New York (CNN Business)America’s parents are going through a year of tough choices, and it isn’t getting any easier. With the school year starting, many have to choose between their jobs and staying home to take care of their kids.

More often than not, this burden falls on mothers.
One in five working-age adults is unemployed because Covid-19 upended their child care arrangements, according to new research from the Census Bureau and the Federal Reserve. And of those not working, women are nearly three times more likely than men to remain home for the kids.
The choice that isn’t really a choice
Several women said the pandemic has forced them to reconsider how to balance their professional and home lives.
Kelly Bebout, a mom in California who’s been in her health care job for nearly a decade, said she’s able to take 12 weeks of leave when the school year starts to support her children in distance learning. What happens after that is uncertain.
“I fully expect to have to choose between my family and my job of almost 10 years very soon, which really isn’t a choice,” she told CNN Business. “It will mean being unemployed for the first time in my adult life, but my family has to come first.”
Katie Simon from Michigan has also been weighing the decision of whether to quit her job since the pandemic started.
“I had to fight for my employer to continue to allow me to work from home because we had no options for child care … They had suggested I take a voluntary layoff with no promise of return,” she said.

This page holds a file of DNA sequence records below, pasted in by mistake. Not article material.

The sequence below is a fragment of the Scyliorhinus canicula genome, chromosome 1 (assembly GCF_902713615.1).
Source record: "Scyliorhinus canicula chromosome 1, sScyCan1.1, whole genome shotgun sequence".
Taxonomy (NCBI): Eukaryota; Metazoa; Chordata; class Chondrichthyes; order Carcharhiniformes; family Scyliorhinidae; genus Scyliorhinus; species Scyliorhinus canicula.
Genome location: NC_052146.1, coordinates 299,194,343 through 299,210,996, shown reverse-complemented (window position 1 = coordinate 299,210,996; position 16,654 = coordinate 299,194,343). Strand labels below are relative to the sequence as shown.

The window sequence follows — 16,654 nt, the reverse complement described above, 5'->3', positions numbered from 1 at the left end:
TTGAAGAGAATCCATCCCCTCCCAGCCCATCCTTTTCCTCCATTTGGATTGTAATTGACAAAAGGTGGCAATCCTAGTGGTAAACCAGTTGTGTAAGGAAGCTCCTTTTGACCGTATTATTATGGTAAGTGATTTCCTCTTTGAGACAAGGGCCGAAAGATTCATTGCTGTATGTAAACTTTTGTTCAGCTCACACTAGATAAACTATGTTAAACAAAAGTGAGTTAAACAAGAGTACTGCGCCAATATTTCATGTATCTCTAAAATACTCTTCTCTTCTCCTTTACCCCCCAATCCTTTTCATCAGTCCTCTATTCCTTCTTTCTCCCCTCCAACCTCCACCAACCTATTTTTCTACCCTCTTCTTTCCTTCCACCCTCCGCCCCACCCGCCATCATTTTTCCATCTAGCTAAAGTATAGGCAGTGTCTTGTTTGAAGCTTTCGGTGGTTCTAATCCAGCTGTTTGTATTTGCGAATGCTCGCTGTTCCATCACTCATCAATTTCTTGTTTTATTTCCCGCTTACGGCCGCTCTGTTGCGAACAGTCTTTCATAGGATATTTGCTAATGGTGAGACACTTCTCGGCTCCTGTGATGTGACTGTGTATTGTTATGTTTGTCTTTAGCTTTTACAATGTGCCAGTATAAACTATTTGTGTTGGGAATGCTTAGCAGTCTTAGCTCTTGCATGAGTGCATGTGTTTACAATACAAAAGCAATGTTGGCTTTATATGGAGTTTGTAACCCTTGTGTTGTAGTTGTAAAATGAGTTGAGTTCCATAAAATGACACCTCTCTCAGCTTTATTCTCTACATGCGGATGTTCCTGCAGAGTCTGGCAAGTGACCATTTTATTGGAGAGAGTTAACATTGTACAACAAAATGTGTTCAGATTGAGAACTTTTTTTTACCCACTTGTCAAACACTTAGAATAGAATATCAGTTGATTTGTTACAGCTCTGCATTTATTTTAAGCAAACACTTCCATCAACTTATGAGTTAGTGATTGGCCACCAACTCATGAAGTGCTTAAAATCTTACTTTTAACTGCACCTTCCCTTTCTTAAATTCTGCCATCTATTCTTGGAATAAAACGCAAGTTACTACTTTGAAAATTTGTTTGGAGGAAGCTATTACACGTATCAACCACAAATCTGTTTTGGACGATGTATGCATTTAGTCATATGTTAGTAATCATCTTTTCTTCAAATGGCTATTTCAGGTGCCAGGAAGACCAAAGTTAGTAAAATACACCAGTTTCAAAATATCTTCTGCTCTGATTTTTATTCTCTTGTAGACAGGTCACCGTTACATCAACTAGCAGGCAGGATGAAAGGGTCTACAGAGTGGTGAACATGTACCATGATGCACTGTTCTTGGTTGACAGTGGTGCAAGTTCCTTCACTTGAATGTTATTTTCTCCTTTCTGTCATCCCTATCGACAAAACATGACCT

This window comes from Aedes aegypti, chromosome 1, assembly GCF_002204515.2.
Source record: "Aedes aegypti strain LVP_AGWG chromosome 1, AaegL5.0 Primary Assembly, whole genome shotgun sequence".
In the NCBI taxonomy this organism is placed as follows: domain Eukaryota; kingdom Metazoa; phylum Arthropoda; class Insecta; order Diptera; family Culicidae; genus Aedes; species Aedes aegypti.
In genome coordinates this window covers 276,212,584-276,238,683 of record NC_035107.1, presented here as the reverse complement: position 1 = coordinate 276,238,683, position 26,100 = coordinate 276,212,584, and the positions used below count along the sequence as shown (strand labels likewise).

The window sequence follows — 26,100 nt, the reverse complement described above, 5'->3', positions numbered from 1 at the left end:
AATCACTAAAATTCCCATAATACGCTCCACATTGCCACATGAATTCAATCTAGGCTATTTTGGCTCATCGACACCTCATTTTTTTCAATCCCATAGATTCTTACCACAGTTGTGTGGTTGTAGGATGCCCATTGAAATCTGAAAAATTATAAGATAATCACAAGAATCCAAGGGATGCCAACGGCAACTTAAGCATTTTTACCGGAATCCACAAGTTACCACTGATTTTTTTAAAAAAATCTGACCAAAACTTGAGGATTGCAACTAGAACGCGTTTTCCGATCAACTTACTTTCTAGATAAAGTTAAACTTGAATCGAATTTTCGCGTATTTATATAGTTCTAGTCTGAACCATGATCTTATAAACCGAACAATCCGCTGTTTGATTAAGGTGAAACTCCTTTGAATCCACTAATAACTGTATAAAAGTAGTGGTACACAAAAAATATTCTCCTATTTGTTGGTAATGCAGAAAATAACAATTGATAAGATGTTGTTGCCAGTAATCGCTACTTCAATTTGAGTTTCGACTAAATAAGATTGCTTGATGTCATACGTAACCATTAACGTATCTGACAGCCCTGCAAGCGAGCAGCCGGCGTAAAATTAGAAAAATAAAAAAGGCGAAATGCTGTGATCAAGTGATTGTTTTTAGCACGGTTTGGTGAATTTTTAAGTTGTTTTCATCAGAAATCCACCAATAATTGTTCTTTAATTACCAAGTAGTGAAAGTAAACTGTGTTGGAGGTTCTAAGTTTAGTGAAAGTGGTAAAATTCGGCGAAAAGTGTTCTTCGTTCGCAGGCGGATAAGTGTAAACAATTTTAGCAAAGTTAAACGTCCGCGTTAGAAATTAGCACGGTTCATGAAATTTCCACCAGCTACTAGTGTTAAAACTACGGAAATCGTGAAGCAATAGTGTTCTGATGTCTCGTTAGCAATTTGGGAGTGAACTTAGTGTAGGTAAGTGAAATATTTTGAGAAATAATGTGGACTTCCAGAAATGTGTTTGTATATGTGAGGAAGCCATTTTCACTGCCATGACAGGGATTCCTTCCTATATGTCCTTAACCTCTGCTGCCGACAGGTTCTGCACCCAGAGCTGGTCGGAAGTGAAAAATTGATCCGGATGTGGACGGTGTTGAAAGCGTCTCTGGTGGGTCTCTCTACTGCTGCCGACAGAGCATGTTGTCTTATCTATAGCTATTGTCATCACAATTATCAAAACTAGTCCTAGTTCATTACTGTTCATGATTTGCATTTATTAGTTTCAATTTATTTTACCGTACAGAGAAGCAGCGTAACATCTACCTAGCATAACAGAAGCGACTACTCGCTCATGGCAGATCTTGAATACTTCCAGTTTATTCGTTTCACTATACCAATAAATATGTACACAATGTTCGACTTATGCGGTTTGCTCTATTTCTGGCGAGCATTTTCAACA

But staying at home and forgoing a paycheck is a choice many are unable to make. For single parents, quitting work may not be a option.
When the Covid lockdown left millions of people laid off or furloughed, Washington’s CARES Act added $600 per week to boost regular unemployment benefits. This made it possible for people to make ends meet while they were stuck at home. But the booster has since expired — with no new plan from Congress — and optional joblessness looks a lot less feasible at the moment.
“We cannot ignore that many people just cannot quit their jobs,” said Heidi Shierholz, senior economist at the Economic Policy Institute.
Some employees might be able to work remotely for longer while their children continue schooling from home. But that’s not an option for people who have to be present at their jobs, such as health care workers or those returning to a retail job.
Distance learning in groups, or pods, for school-age kids might offer some respite here. But many households will continue to struggle.